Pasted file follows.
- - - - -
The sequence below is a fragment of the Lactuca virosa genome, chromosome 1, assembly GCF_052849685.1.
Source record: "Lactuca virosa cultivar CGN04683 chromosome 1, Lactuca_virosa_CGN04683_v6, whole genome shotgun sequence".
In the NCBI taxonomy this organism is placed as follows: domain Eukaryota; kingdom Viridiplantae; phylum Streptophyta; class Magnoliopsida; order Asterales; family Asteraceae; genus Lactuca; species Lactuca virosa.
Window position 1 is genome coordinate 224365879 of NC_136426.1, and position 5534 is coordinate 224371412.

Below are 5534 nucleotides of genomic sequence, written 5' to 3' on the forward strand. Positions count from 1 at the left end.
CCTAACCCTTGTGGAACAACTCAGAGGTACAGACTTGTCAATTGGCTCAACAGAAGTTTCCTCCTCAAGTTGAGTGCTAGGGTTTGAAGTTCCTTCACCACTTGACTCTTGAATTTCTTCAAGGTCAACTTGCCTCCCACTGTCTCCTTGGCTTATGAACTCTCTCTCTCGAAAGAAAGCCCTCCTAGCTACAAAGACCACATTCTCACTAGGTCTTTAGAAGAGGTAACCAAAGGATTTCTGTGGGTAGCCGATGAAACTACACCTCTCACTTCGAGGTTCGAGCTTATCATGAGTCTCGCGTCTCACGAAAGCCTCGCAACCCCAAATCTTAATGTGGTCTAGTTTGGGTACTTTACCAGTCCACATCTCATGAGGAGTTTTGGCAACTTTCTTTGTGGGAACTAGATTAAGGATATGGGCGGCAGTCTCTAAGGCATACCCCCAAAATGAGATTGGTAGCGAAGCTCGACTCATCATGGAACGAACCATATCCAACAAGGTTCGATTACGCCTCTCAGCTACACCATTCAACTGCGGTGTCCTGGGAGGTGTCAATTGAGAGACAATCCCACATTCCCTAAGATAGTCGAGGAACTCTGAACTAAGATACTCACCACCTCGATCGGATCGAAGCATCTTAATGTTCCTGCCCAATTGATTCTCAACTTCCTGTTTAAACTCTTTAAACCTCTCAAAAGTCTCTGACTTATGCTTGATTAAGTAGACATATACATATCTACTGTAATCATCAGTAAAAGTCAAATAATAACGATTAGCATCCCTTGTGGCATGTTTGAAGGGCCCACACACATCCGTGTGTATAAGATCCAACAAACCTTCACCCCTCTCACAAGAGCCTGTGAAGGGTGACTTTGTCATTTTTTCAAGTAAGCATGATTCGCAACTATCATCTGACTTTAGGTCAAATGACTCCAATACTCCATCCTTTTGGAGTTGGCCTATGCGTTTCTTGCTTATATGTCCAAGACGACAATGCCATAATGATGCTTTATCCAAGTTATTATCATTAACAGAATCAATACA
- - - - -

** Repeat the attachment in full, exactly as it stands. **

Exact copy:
The sequence below is a fragment of the Lactuca virosa genome, chromosome 1, assembly GCF_052849685.1.
Source record: "Lactuca virosa cultivar CGN04683 chromosome 1, Lactuca_virosa_CGN04683_v6, whole genome shotgun sequence".
In the NCBI taxonomy this organism is placed as follows: domain Eukaryota; kingdom Viridiplantae; phylum Streptophyta; class Magnoliopsida; order Asterales; family Asteraceae; genus Lactuca; species Lactuca virosa.
Window position 1 is genome coordinate 224365879 of NC_136426.1, and position 5534 is coordinate 224371412.

Below are 5534 nucleotides of genomic sequence, written 5' to 3' on the forward strand. Positions count from 1 at the left end.
CCTAACCCTTGTGGAACAACTCAGAGGTACAGACTTGTCAATTGGCTCAACAGAAGTTTCCTCCTCAAGTTGAGTGCTAGGGTTTGAAGTTCCTTCACCACTTGACTCTTGAATTTCTTCAAGGTCAACTTGCCTCCCACTGTCTCCTTGGCTTATGAACTCTCTCTCTCGAAAGAAAGCCCTCCTAGCTACAAAGACCACATTCTCACTAGGTCTTTAGAAGAGGTAACCAAAGGATTTCTGTGGGTAGCCGATGAAACTACACCTCTCACTTCGAGGTTCGAGCTTATCATGAGTCTCGCGTCTCACGAAAGCCTCGCAACCCCAAATCTTAATGTGGTCTAGTTTGGGTACTTTACCAGTCCACATCTCATGAGGAGTTTTGGCAACTTTCTTTGTGGGAACTAGATTAAGGATATGGGCGGCAGTCTCTAAGGCATACCCCCAAAATGAGATTGGTAGCGAAGCTCGACTCATCATGGAACGAACCATATCCAACAAGGTTCGATTACGCCTCTCAGCTACACCATTCAACTGCGGTGTCCTGGGAGGTGTCAATTGAGAGACAATCCCACATTCCCTAAGATAGTCGAGGAACTCTGAACTAAGATACTCACCACCTCGATCGGATCGAAGCATCTTAATGTTCCTGCCCAATTGATTCTCAACTTCCTGTTTAAACTCTTTAAACCTCTCAAAAGTCTCTGACTTATGCTTGATTAAGTAGACATATACATATCTACTGTAATCATCAGTAAAAGTCAAATAATAACGATTAGCATCCCTTGTGGCATGTTTGAAGGGCCCACACACATCCGTGTGTATAAGATCCAACAAACCTTCACCCCTCTCACAAGAGCCTGTGAAGGGTGACTTTGTCATTTTTTCAAGTAAGCATGATTCGCAACTATCATCTGACTTTAGGTCAAATGACTCCAATACTCCATCCTTTTGGAGTTGGCCTATGCGTTTCTTGCTTATATGTCCAAGACGACAATGCCATAATGATGCTTTATCCAAGTTATTATCATTAACAGAATCAATACA